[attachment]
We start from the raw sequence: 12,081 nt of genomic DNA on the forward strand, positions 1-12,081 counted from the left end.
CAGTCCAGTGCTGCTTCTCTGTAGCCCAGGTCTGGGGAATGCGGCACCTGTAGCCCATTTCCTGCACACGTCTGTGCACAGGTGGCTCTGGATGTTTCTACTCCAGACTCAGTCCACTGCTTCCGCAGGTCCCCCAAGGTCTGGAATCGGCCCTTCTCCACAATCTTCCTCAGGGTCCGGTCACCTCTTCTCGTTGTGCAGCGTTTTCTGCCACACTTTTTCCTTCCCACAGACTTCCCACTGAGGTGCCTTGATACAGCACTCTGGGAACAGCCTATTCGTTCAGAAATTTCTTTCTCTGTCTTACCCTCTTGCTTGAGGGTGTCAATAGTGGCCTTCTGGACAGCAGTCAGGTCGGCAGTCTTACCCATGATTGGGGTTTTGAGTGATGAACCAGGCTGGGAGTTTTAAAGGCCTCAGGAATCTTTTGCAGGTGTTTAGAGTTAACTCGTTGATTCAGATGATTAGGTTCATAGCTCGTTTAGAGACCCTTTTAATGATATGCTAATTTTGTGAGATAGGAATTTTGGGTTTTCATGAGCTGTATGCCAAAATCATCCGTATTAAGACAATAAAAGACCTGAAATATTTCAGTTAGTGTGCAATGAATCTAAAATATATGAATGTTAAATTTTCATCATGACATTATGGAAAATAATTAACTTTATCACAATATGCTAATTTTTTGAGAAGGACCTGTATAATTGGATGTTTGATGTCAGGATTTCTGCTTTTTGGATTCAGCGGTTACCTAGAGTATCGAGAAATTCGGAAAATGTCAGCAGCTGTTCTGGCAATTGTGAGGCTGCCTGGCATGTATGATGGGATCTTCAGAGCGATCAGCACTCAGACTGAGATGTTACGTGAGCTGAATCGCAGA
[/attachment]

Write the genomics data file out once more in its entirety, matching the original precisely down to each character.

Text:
We start from the raw sequence: 12,081 nt of genomic DNA on the forward strand, positions 1-12,081 counted from the left end.
CAGTCCAGTGCTGCTTCTCTGTAGCCCAGGTCTGGGGAATGCGGCACCTGTAGCCCATTTCCTGCACACGTCTGTGCACAGGTGGCTCTGGATGTTTCTACTCCAGACTCAGTCCACTGCTTCCGCAGGTCCCCCAAGGTCTGGAATCGGCCCTTCTCCACAATCTTCCTCAGGGTCCGGTCACCTCTTCTCGTTGTGCAGCGTTTTCTGCCACACTTTTTCCTTCCCACAGACTTCCCACTGAGGTGCCTTGATACAGCACTCTGGGAACAGCCTATTCGTTCAGAAATTTCTTTCTCTGTCTTACCCTCTTGCTTGAGGGTGTCAATAGTGGCCTTCTGGACAGCAGTCAGGTCGGCAGTCTTACCCATGATTGGGGTTTTGAGTGATGAACCAGGCTGGGAGTTTTAAAGGCCTCAGGAATCTTTTGCAGGTGTTTAGAGTTAACTCGTTGATTCAGATGATTAGGTTCATAGCTCGTTTAGAGACCCTTTTAATGATATGCTAATTTTGTGAGATAGGAATTTTGGGTTTTCATGAGCTGTATGCCAAAATCATCCGTATTAAGACAATAAAAGACCTGAAATATTTCAGTTAGTGTGCAATGAATCTAAAATATATGAATGTTAAATTTTCATCATGACATTATGGAAAATAATTAACTTTATCACAATATGCTAATTTTTTGAGAAGGACCTGTATAATTGGATGTTTGATGTCAGGATTTCTGCTTTTTGGATTCAGCGGTTACCTAGAGTATCGAGAAATTCGGAAAATGTCAGCAGCTGTTCTGGCAATTGTGAGGCTGCCTGGCATGTATGATGGGATCTTCAGAGCGATCAGCACTCAGACTGAGATGTTACGTGAGCTGAATCGCAGA